While there has been described and illustrated an integrated circuit with SOI FET devices formed on respective mesas with the mesas interconnected by a thin common semiconductor layer extending between the mesas, it will be apparent to those skilled in the art that modifications and variations are possible without deviating from the broad scope of the invention which shall be limited solely by the scope of the claims appended hereto.
These and other features, objects, and advantages of the present invention will become apparent upon a consideration of the following detailed description of the invention when read in conjunction with the drawings, in which:
FIG. 1 is a cross section view along the line 1--1 of FIG. 3 showing one embodiment of the invention.
FIG. 2 is a cross section view along the line 2--2 of FIG. 3.
FIG. 3 is a top view of one embodiment of the invention.
FIG. 4 is a top view of a plurality of CMOS FET inverter circuits coupled in series.
FIG. 5 is a top view of an alternate embodiment of the invention.
FIG. 6 is a graph of I.sub.DS versus V.sub.G for a field effect transistor shown in FIGS. 1-3.
FIG. 7 is a graph of I.sub.DS versus V.sub.G for a field effect transistor with a floating body of the prior art.
FIG. 8 is a graph of I.sub.DS versus V.sub.DS for a field effect transistor shown in FIGS. 1-3.
FIG. 9 is a graph of I.sub.DS versus V.sub.DS for a field effect transistor with a floating body of the prior art.
FIG. 10 is a graph of the threshold voltage V.sub.TH versus the effective channel length L.sub.eff for the FET embodiment shown in FIGS. 1-3.
FIG. 11 is a graph of the threshold voltage V.sub.TH versus the effective channel length L.sub.eff for the floating body SOI FET of the prior art.
FIG. 12 is a graph of an n channel FET off current I.sub.off versus ring oscillator (RO) delay which uses the FET's of FIGS. 1-3 and for a RO which uses floating body the regular SOI FET's of the prior art.
FIG. 13 is a graph of the breakdown voltage V.sub.dd versus effective channel length L.sub.eff for the SOI FET's of FIGS. 1-3, floating body SOI FET's and bulk Si FET's.
This invention relates to semiconductor-on-insulator (SOI) integrated circuits and more particularly, to a structure for removing floating body effects of field effect transistors (FET's) which degrade the performance of SOI Complementary Metal Oxide Semiconductor (CMOS) FET circuits.
Recently there have been a surge of research activities on SOI devices due to their applicability to low-power, high-speed VLSI, and due to many advantages that they exhibit over devices built on bulk semiconductor substrates. The advantages include 1) less junction capacitance so higher circuit speed can be achieved: 2) better device isolation and free from latchup; and 3) radiation hardness which is especially important for single event upset (SEU) sensitive memory applications.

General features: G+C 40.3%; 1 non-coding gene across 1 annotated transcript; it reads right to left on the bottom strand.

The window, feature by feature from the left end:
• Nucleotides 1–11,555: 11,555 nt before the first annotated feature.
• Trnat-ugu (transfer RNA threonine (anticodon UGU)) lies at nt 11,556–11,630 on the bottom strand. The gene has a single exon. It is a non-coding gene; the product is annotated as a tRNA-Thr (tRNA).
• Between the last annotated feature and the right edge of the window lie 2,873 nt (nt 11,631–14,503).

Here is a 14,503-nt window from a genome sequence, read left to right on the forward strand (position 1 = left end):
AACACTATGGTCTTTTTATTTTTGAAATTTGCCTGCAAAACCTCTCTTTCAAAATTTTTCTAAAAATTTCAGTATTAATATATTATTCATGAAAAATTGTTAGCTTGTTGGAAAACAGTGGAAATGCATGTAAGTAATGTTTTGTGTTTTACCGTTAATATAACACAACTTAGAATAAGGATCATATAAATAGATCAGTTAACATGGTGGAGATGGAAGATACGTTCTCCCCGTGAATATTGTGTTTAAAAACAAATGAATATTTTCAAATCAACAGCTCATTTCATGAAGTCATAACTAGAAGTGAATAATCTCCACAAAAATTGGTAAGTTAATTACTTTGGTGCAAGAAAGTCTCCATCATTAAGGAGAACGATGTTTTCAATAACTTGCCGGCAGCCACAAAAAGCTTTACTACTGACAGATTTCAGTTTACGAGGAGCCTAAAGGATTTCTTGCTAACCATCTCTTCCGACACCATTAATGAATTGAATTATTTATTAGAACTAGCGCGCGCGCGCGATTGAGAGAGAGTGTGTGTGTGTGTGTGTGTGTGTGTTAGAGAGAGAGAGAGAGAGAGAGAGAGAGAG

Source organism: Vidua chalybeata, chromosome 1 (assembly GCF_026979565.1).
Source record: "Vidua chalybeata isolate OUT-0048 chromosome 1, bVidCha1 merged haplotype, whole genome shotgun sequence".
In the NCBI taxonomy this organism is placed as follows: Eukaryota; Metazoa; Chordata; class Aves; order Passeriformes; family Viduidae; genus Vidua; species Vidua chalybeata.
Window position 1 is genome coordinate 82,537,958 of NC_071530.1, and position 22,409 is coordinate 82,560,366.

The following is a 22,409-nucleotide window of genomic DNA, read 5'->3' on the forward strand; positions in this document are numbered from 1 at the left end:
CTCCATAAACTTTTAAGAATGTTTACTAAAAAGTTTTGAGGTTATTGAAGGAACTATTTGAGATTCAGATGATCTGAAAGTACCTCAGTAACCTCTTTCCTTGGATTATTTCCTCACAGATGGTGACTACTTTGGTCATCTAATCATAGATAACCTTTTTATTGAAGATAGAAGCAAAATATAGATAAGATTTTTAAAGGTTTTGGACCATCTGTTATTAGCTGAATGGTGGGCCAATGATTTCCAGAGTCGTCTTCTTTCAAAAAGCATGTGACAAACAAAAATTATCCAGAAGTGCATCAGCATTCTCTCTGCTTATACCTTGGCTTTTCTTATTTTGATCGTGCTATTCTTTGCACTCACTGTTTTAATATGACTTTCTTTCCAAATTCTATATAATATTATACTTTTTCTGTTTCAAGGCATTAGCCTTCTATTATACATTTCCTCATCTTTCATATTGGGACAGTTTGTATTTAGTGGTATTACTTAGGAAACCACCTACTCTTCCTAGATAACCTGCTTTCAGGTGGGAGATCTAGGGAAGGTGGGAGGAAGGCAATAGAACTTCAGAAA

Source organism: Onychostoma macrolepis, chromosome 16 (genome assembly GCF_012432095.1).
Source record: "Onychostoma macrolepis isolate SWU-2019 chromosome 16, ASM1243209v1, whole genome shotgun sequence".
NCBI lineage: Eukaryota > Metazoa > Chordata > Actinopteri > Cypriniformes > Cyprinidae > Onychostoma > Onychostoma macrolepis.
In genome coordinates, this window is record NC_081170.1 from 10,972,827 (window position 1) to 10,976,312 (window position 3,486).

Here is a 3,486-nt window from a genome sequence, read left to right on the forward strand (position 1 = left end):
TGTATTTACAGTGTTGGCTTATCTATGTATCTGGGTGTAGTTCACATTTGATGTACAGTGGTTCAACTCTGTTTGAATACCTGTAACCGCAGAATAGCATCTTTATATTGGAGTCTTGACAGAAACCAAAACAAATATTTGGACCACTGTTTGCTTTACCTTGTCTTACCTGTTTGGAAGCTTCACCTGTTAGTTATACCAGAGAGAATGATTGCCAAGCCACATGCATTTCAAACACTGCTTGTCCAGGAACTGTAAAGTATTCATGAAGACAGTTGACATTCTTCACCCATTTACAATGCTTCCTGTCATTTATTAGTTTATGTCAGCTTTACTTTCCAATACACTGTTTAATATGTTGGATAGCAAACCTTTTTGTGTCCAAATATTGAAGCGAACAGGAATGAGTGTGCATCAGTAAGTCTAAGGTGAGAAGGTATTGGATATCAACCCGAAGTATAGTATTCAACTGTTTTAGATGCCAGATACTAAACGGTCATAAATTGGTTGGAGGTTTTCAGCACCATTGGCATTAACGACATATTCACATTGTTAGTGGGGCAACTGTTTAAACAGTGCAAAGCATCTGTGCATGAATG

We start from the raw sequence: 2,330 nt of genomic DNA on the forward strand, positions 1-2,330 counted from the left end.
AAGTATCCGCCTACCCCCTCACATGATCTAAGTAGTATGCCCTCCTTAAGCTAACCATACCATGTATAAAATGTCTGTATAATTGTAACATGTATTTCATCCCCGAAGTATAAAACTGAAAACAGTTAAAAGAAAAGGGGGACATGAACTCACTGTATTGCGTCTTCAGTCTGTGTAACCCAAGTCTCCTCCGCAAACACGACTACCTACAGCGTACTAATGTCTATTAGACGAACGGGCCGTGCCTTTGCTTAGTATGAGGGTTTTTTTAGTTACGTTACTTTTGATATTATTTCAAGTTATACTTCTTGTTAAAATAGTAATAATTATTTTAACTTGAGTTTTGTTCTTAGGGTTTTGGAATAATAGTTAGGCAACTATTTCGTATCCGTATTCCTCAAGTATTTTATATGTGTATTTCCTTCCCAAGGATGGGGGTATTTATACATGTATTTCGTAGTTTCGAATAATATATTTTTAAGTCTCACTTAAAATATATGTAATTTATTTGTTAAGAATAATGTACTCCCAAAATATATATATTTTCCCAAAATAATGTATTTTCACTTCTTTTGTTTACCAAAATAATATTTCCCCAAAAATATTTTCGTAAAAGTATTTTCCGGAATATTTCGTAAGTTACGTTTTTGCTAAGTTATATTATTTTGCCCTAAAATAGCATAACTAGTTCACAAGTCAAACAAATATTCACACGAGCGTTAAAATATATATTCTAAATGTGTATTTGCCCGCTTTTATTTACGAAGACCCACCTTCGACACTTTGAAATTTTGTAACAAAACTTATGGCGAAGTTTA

SOI floating body effects of FET's cause unwanted effects such as kinks in drain current versus gate voltage, anomalous subthreshold current, transient current overshoot, and early device voltage V.sub.DS breakdown. The kink effect results in much lower device gain, which is especially unwanted in analog applications. The anomalous subthreshold currents, on the other hand, cause much higher device off current, which is very bad in digital applications. Despite the advantages of SOI FET circuits, the floating body effects remain one of the main obstacles that block SOI from entering the main stream of applications such as CMOS logic circuits.
Over the years, a number of methods have been proposed to either eliminate or minimize the floating body effect. One of the methods is to use ultra-thin fully depleted devices where the Si channel film thickness is less than the depletion width of the device such as described by J. P. Colinge, "Silicon-on-Insulator Technology: Materials to VLSI", New York: Kluwer, 1991. However this method has difficulties, especially in applying it to short channel SOI devices. In short channel devices, the use of relatively high channel doping, for example, in the range of 3 to 6 results in an ultra-thin Si channel that can be used for fully depleted devices e.g. about 300 Å. A number of SOI material quality, uniformity, and processing problems exist in the thickness regime of about 300 Å and have not been solved.
Another method of eliminating the floating body effect has been to use a body contact for every device, which would result in substantial area penalty and wiring complexity such as described by M. Matloubian, "A smart body contact for SOI MOSFET's", Proc. IEEE SOS/SOI Tech. Conf., 128 (1989) and by C. B. Oh et al., "The effect of body contact arrangement on thin SOI MOSFET characteristics", Microelectronic Engineering, Vol. 28, 367 (1995).
In U.S. Pat. No. 5,145,802 which issued Sep. 8, 1992 to S. M. Tyson et al., a buried body tie between two transistors is shown where the buried body tie is an extension of the silicon mesa about 500 Å thick to an adjacent mesa. Other mesas are isolated from one another by local oxidation of silicon (LOCOS) that extends down to the buried oxide layer.
In accordance with the present invention, an integrated circuit and method for making is described comprising a substrate, a layer of dielectric material on the substrate such as silicon dioxide, a layer of single crystal semiconductor material on the layer of dielectric material such as silicon or silicon germanium, the layer of single crystal semiconductor material having a continuous recessed region having a first thickness, the recessed region patterned to leave a plurality of mesas surrounded by the recessed region, the mesas having a second thickness greater than the first thickness, at least two of the plurality of mesas each having at least one electronic device formed thereon, and interconnection wiring interconnecting the electronic devices on at least two of the plurality of mesas.
This invention was made with Government support under Contract No. N66001-93-C-6005 awarded by the Department of the Navy. The Government has certain rights in this invention.